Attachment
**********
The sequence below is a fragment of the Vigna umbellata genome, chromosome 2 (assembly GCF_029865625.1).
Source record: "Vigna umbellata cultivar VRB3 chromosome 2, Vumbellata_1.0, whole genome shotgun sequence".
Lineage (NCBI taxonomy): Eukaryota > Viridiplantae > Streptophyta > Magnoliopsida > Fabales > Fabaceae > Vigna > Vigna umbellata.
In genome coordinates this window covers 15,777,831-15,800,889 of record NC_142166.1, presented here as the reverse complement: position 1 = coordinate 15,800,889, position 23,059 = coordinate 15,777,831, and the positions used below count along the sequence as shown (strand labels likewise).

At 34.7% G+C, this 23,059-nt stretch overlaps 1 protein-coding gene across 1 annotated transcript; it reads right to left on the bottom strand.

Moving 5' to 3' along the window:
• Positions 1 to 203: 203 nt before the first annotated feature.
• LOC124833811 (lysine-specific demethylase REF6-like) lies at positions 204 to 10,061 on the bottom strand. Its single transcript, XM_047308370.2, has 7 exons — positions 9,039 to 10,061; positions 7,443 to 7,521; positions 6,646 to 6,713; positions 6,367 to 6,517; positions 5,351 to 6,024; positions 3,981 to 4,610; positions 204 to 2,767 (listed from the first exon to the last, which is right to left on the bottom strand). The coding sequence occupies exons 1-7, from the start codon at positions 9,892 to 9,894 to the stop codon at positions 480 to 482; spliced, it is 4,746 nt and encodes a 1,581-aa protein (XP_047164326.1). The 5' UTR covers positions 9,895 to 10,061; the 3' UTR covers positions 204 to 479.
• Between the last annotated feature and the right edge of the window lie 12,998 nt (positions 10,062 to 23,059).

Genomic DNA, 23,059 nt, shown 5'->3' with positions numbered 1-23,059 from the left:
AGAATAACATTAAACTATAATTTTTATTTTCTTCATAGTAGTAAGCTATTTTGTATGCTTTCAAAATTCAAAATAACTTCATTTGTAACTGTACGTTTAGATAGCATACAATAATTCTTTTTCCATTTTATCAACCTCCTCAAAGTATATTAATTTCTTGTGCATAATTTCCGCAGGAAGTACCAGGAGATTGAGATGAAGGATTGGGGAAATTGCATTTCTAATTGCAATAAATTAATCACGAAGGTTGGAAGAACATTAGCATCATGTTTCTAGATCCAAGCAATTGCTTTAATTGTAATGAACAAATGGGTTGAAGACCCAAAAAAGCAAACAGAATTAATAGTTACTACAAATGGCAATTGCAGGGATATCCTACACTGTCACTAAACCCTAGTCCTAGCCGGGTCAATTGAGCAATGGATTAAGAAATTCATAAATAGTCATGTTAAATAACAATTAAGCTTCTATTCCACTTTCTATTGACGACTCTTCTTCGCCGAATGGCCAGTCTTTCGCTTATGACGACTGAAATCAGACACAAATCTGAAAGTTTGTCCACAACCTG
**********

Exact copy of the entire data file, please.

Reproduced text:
The sequence below is a fragment of the Vigna umbellata genome, chromosome 2 (assembly GCF_029865625.1).
Source record: "Vigna umbellata cultivar VRB3 chromosome 2, Vumbellata_1.0, whole genome shotgun sequence".
Lineage (NCBI taxonomy): Eukaryota > Viridiplantae > Streptophyta > Magnoliopsida > Fabales > Fabaceae > Vigna > Vigna umbellata.
In genome coordinates this window covers 15,777,831-15,800,889 of record NC_142166.1, presented here as the reverse complement: position 1 = coordinate 15,800,889, position 23,059 = coordinate 15,777,831, and the positions used below count along the sequence as shown (strand labels likewise).

At 34.7% G+C, this 23,059-nt stretch overlaps 1 protein-coding gene across 1 annotated transcript; it reads right to left on the bottom strand.

Moving 5' to 3' along the window:
• Positions 1 to 203: 203 nt before the first annotated feature.
• LOC124833811 (lysine-specific demethylase REF6-like) lies at positions 204 to 10,061 on the bottom strand. Its single transcript, XM_047308370.2, has 7 exons — positions 9,039 to 10,061; positions 7,443 to 7,521; positions 6,646 to 6,713; positions 6,367 to 6,517; positions 5,351 to 6,024; positions 3,981 to 4,610; positions 204 to 2,767 (listed from the first exon to the last, which is right to left on the bottom strand). The coding sequence occupies exons 1-7, from the start codon at positions 9,892 to 9,894 to the stop codon at positions 480 to 482; spliced, it is 4,746 nt and encodes a 1,581-aa protein (XP_047164326.1). The 5' UTR covers positions 9,895 to 10,061; the 3' UTR covers positions 204 to 479.
• Between the last annotated feature and the right edge of the window lie 12,998 nt (positions 10,062 to 23,059).

Genomic DNA, 23,059 nt, shown 5'->3' with positions numbered 1-23,059 from the left:
AGAATAACATTAAACTATAATTTTTATTTTCTTCATAGTAGTAAGCTATTTTGTATGCTTTCAAAATTCAAAATAACTTCATTTGTAACTGTACGTTTAGATAGCATACAATAATTCTTTTTCCATTTTATCAACCTCCTCAAAGTATATTAATTTCTTGTGCATAATTTCCGCAGGAAGTACCAGGAGATTGAGATGAAGGATTGGGGAAATTGCATTTCTAATTGCAATAAATTAATCACGAAGGTTGGAAGAACATTAGCATCATGTTTCTAGATCCAAGCAATTGCTTTAATTGTAATGAACAAATGGGTTGAAGACCCAAAAAAGCAAACAGAATTAATAGTTACTACAAATGGCAATTGCAGGGATATCCTACACTGTCACTAAACCCTAGTCCTAGCCGGGTCAATTGAGCAATGGATTAAGAAATTCATAAATAGTCATGTTAAATAACAATTAAGCTTCTATTCCACTTTCTATTGACGACTCTTCTTCGCCGAATGGCCAGTCTTTCGCTTATGACGACTGAAATCAGACACAAATCTGAAAGTTTGTCCACAACCTG